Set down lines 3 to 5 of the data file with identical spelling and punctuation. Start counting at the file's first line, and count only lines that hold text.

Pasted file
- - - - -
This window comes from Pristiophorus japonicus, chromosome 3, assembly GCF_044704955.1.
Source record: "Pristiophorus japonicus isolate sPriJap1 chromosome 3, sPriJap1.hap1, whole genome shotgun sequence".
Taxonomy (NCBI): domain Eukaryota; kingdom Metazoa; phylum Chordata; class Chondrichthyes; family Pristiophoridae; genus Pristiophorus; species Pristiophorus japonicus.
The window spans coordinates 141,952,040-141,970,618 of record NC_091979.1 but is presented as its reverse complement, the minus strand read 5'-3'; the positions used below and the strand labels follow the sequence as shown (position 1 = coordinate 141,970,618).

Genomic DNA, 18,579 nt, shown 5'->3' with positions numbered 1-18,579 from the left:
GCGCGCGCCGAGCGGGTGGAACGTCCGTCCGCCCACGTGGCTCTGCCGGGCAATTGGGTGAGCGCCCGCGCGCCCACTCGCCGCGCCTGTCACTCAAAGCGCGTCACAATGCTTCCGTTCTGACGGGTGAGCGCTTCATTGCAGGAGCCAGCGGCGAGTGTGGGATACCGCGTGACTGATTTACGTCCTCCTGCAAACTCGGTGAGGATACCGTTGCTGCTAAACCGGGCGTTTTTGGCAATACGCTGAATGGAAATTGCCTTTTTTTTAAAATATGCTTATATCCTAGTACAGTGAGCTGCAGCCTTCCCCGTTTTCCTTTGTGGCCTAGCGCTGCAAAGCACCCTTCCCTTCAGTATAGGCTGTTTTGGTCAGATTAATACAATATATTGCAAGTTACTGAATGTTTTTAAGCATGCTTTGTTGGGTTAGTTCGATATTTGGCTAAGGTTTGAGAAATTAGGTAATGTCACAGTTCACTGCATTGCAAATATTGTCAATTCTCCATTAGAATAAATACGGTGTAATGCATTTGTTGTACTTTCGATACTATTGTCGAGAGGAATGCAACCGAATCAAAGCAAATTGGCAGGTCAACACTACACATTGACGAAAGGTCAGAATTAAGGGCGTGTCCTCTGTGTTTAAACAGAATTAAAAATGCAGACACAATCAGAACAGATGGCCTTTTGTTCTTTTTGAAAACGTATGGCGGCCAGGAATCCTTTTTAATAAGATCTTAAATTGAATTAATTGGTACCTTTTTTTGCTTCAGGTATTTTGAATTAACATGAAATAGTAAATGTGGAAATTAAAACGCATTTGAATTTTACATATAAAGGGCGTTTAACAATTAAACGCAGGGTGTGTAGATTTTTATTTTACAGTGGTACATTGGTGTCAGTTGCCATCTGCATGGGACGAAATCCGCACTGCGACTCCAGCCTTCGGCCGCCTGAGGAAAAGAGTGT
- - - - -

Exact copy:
Taxonomy (NCBI): domain Eukaryota; kingdom Metazoa; phylum Chordata; class Chondrichthyes; family Pristiophoridae; genus Pristiophorus; species Pristiophorus japonicus.
The window spans coordinates 141,952,040-141,970,618 of record NC_091979.1 but is presented as its reverse complement, the minus strand read 5'-3'; the positions used below and the strand labels follow the sequence as shown (position 1 = coordinate 141,970,618).

Genomic DNA, 18,579 nt, shown 5'->3' with positions numbered 1-18,579 from the left: